New surgical procedures
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Piezosurgery is a novel bone surgery technology developed by Prof. Tomaso Vercellotti that also opens up new horizons for dental implantology. Specially developed surgical instruments that utilize microvibrations at ultrasound frequencies allow extremely atraumatic bone cutting with minimal damage to tissue. The biggest advantage of Piezosurgery compared with the conventional scalpels, drills and burs used for cutting bone is its selective cut. This means the instrument cuts easily through hard tissue (bone) while soft tissue such as nerves, blood vessels or gum tissue remains undamaged even if it comes into direct contact with the tip of the instrument. Another advantage of Piezosurgery is that there is practically no bleeding, the bone is not traumatized and wound healing is therefore much better. We use this innovative technology mainly for taking bone grafts, for the sinus lift procedure and for all operations in which there is a danger of injuring nerves or blood vessels.
Further information on Piezosurgery
PRP: Growth factors from the patient's blood
A recent development in implantology is the administration of factors which stimulate bone growth. The aim of this strategy is to accelerate integration of the implants into the bone and thus shorten the often tedious healing phase (with provisional bridge or dentures) following implant placement.
The platelet rich plasma (PRP) obtained from the patient's blood contains high concentrations of a number of growth factors in addition to the platelets. These growth factors lead to good bone regeneration and help achieve faster and better wound healing particularly in high-risk patients (e.g. diabetics, smokers). In our practice we use the automatic PCCS system from the company 3i to obtain the PRP. The system requires only 60 ml of the patient's blood to prepare the concentrate.
Zygomatic and pterygoid implants
Immediate rehabilitation of the atrophic upper jaw
Zygoma implants and pterygoid implants are an interesting alternative to bone grafting in the case of severe bone loss in a toothless upper jaw. Special very long (about 50 mm) implants are anchored in the zygomatic bone or the pterygoid bone and used to support a fixed implant bridge. The bone volume of the zygomatic / pterygoid bone remains quite stable even when there is bone loss in the region of the jawbones. One can either combine two to four normal implants at the front with two zygoma implants or use four zygoma implants (two on each side), if necessary combined with two pterygoid implants. The bridge which is screwed onto the implants is then fitted using the All-On-4 method. If there is severe bone loss in the upper jaw, zygoma implants are the only means of providing immediate fixed tooth replacement without extensive bone grafting. The stress and risk of the operation are far less than in the case of major bone augmentation. Further advantages are the drastically shortened treatment times due to the possibility of immediate loading of the implants and the considerably lower cost as no bone grafting and no hospitalization are necessary.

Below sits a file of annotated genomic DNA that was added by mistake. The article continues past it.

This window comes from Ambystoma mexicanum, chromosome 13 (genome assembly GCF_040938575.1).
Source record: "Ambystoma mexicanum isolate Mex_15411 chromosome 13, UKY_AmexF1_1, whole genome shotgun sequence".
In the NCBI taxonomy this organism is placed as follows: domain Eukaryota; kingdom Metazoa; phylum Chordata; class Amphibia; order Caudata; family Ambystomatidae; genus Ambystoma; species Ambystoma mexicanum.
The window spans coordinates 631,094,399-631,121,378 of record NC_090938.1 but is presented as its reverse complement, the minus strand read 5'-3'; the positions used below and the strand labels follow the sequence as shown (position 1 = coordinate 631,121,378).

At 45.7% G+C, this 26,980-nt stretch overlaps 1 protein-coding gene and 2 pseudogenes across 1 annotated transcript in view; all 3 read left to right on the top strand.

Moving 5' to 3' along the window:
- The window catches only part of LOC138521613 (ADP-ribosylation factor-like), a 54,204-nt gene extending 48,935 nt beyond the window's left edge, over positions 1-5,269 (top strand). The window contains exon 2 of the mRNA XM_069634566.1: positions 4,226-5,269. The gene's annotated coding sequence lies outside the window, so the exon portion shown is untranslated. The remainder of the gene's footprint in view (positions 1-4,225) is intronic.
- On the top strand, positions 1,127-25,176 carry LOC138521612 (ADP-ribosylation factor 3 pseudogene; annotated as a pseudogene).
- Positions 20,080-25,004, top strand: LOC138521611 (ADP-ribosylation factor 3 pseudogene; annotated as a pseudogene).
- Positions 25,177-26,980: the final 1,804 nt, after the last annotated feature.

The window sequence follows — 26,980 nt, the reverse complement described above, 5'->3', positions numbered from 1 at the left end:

Example from our practice
This 56-year-old patient consulted us because she had serious problems with her poorly fitting removable upper dentures. The X-ray and CT scan showed massive bone loss (atrophy) in the upper jaw so that placement of implants would have required prior major bone augmentation. For this bone graft we would have had to take bone from the hip. This is quite a stressful procedure for the patient. After the bone graft patients have to remain in hospital for a few days and there is often some difficulty walking in the first weeks after the operation due to the bone removal from the hip. In addition, in the initial phase not even provisional dentures can be used so as not to jeopardize the integration of the grafted bone. Then, for about nine months after the procedure, only a provisional removable full denture can be worn. It should also be mentioned that such large bone grafts have a relatively high failure rate of about 15-20%.
After thorough discussion of all the options, our patient therefore decided on zygoma implants. In an outpatient operation under general anaesthesia we removed the remaining teeth from the upper jaw and stably anchored four zygoma implants, two on each side, in the zygomatic bone. On the very same day we were able to install a fixed provisional bridge on the implants (immediate loading). Three months later the definitive prosthetic rehabilitation was performed (see pictures below).
Chapter overview: Implants
- What is an implant?
- Single-tooth implant
- Implants in the toothless jaw
- Bone augmentation
- New surgical procedures
- Immediate implants
- Risks and complications of dental implants
- Costs and guarantee of implant treatment
- Questions and answers about dental implants
Download the entire illustrated text Better Quality of Life with Dental Implants:
Better Quality of Life with Dental Implants (pdf 2 MB, possibly long download time)